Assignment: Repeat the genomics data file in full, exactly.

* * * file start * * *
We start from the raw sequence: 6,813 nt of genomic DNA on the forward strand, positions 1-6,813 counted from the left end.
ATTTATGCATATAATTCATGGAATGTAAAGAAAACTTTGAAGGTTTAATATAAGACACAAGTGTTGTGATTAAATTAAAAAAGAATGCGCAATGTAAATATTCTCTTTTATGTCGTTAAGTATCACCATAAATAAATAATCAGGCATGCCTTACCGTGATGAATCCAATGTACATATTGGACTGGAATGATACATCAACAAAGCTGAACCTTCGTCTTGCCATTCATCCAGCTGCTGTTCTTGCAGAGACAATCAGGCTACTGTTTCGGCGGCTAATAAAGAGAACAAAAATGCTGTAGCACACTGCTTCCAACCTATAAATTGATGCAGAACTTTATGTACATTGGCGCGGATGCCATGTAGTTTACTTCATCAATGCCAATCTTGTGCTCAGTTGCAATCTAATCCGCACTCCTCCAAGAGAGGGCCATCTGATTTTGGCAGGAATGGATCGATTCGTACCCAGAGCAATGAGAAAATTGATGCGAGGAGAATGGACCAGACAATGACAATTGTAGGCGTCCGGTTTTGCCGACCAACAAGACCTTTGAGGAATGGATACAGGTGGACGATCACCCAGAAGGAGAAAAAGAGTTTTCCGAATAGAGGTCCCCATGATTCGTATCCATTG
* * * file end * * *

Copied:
We start from the raw sequence: 6,813 nt of genomic DNA on the forward strand, positions 1-6,813 counted from the left end.
ATTTATGCATATAATTCATGGAATGTAAAGAAAACTTTGAAGGTTTAATATAAGACACAAGTGTTGTGATTAAATTAAAAAAGAATGCGCAATGTAAATATTCTCTTTTATGTCGTTAAGTATCACCATAAATAAATAATCAGGCATGCCTTACCGTGATGAATCCAATGTACATATTGGACTGGAATGATACATCAACAAAGCTGAACCTTCGTCTTGCCATTCATCCAGCTGCTGTTCTTGCAGAGACAATCAGGCTACTGTTTCGGCGGCTAATAAAGAGAACAAAAATGCTGTAGCACACTGCTTCCAACCTATAAATTGATGCAGAACTTTATGTACATTGGCGCGGATGCCATGTAGTTTACTTCATCAATGCCAATCTTGTGCTCAGTTGCAATCTAATCCGCACTCCTCCAAGAGAGGGCCATCTGATTTTGGCAGGAATGGATCGATTCGTACCCAGAGCAATGAGAAAATTGATGCGAGGAGAATGGACCAGACAATGACAATTGTAGGCGTCCGGTTTTGCCGACCAACAAGACCTTTGAGGAATGGATACAGGTGGACGATCACCCAGAAGGAGAAAAAGAGTTTTCCGAATAGAGGTCCCCATGATTCGTATCCATTG